Captain’s log. Stardate 5514. The U.S.S. Enterprise has come upon a strange relic from Earth’s past: Some archaic form of digital entertainment entitled “Star Trek.” According to our computer’s database, this was a “video game” of the third-person shooter genre, released back in April 23, 2013 for personal computers and two strange devices called the Xbox 360 and PlayStation 3.
To better understand our history, I have assigned my crew to run a series of experiments on this … thing. What follows are the reports from my officers as they plodded through, struggled with, and eventually conquered this challenge. We have come one step closer to understanding our human ancestors.
And their questionable tastes.
What You’ll Like
It’s Star Trek
Lt. Hikaru Sulu’s log:
Captain, it’s almost hard to believe, but we appear as the characters of this simulation. Well, almost. We’re all here by name, but we look different. Younger, shinier, and sexier! It’s like someone made a play about our lives, but all the roles were recast.
But I have to admit, captain, this digital adventure did intrigue me. The plot reminded me of our own missions, just with a lot more shooting and explosions. Perhaps it wasn’t as exciting as some of our more prolific expeditions, but this was a tale of similar sensibilities.
Ensign Pavel Chekov’s log:
The captain assigned me to experiment the cooperative action with Lt. Sulu. I controlled the awatar that resembled Commander Spock while Sulu directed the Captain Kirk character.
I feel running the experiment with Sulu was far more productive than it would have indiwidually. Much like the great, Russain-invented game of hockey, it was possible for us to do well enough on our own, but we succeeded much more easily when working together. Many cooperative scenarios forced us to engage in countless mundane tasks like opening doors together. However, other situations were much more adwenturous, like a segment where we used transporter guns to beam each other around warious obstacles.
Also, while the simulation presented us with countless “hacking” scenarios that were as fulfilling as watered-down wodka, a cooperative wariant on hacking was much more interesting, forcing both of us to match computer wave lengths by redirecting the left directional input dewice.
Music and voice acting
Communication officer Nyota Uhura’s log:
Captain, it’s … music! Beautiful, exciting music! It sounds like a style of accompaniment usually used for theatrical movies from Earth’s 20th and 21st centuries. Also, while the voices projecting out of these characters sound nothing like our own, I do find them to seem strangely authentic. Sometimes the dialogue can even be quite charming, especially between the Spock and Kirk characters. I must admit that I giggled when the Spock avatar sat in the captain’s chair, prompting Kirk to quip, “Don’t get too comfortable.”
What You Won’t Like
It’s not pretty
Chief medical officer Dr. Leonard McCoy’s log:
Jim, I’ve seen some ugly sights in my day. Hell, I once accidentally walked in on Spock using the public sonic shower. But this …”game”? Damn it, Jim! It’s about as disgusting as a Tellarite honeymoon.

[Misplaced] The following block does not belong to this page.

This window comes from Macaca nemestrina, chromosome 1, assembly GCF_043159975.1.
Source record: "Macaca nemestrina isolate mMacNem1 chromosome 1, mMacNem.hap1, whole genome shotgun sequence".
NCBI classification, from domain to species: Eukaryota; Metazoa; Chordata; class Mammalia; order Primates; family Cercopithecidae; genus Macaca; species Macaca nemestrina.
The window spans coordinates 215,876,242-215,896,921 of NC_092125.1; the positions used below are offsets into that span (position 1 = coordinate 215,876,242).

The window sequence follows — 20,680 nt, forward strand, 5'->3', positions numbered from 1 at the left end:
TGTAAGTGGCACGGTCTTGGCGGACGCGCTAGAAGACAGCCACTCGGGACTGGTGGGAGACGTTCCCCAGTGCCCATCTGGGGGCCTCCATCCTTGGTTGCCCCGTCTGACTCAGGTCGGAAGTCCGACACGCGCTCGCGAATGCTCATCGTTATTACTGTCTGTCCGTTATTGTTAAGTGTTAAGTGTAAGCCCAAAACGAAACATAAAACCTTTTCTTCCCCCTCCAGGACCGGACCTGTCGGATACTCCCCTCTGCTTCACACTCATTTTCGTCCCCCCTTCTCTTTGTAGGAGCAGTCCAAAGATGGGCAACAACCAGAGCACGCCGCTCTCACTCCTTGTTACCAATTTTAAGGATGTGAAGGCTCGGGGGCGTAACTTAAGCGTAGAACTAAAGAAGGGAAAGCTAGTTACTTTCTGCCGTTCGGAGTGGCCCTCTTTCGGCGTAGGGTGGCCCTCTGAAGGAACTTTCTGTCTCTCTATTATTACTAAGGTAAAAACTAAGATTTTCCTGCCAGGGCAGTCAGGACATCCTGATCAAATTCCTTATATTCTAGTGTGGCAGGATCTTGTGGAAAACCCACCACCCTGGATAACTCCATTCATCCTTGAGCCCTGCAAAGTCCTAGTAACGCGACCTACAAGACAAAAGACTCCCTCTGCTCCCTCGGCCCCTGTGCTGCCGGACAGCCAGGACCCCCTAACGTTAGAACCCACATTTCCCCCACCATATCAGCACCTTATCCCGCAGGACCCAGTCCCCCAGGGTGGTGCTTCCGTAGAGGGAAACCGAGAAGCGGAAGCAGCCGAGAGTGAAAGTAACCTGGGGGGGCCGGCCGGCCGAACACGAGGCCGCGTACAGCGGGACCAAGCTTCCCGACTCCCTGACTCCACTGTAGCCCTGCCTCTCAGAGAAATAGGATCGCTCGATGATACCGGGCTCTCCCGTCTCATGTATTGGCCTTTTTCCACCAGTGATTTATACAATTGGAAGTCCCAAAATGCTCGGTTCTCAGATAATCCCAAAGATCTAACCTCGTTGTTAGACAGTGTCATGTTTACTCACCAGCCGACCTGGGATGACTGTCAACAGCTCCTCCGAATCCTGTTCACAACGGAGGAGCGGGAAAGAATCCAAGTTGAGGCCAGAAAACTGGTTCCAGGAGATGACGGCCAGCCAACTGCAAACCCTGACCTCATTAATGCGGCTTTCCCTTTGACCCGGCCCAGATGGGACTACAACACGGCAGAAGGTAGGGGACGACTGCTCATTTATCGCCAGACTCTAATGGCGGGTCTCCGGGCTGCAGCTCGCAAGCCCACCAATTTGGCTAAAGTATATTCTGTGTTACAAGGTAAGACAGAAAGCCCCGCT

I think whoever made this thing wanted these characters to represent humanoid lifeforms, but they’re all discombobulated! Faces looks squished together, mouths awkwardly open and close like a nutcracker, and they just don’t act natural! Hell, once my avatar slid halfway across the floor on his knees when I was trying to get him to go down a ladder.
These projections just disobey the law the physics. Often their body parts just pass through anything around them. Walls, weapons, other people — anything! I can’t make heads or tails of it.
But even without these technical blemishes, this girl isn’t going to win any beauty pageants any time soon. Every environment looks the same, either the clean, white corridors of the Federation areas or the brown, rocky locales of the Gorn. Damn it, I wasn’t expecting to see all the colors of Risa, but a little variation in pigment would have gone a long way.
Science officer Spock’s log:
Captain, in order to better understand this specimen, I have examined over 200 other examples of “shooting video games.” It appears that Star Trek offers no new ideas, instead opting to replicate mechanics and experiences from other simulations, often with a lack of finesse usually seen in its contemporaries. Most of the “entertainment” involves ducking behind cover and shooting aliens, a task that quickly becomes mundane.
And while Ensign Chekov remarked that he enjoyed his cooperative experiments with Lt. Sulu, I opted to perform my examinations singularly. I can tell you, Captain, that I found neither enjoyment or amusement.
Captain’s log. After carefully reviewing the reports of my crew, it seems that Star Trek is an unoriginal example of an archaic form of entertainment. It appears that only those with bizarre, intense fantasies of being Mr. Spock or myself would get any enjoyment out of the experience, and even then only if they have a partner to share the experiment with.
Mr. Spock has informed me that it was customary to conclude analysis on simulations of this sort with a numerical score. It seems like an inefficient way to remark on the quality of entertainment, but we will follow suit in the spirit of tradition.
Star Trek is out now for the Xbox 360, PlayStation 3, and PC. The publisher provided GamesBeat with two copies of the 360 version game for the purposes of this review.
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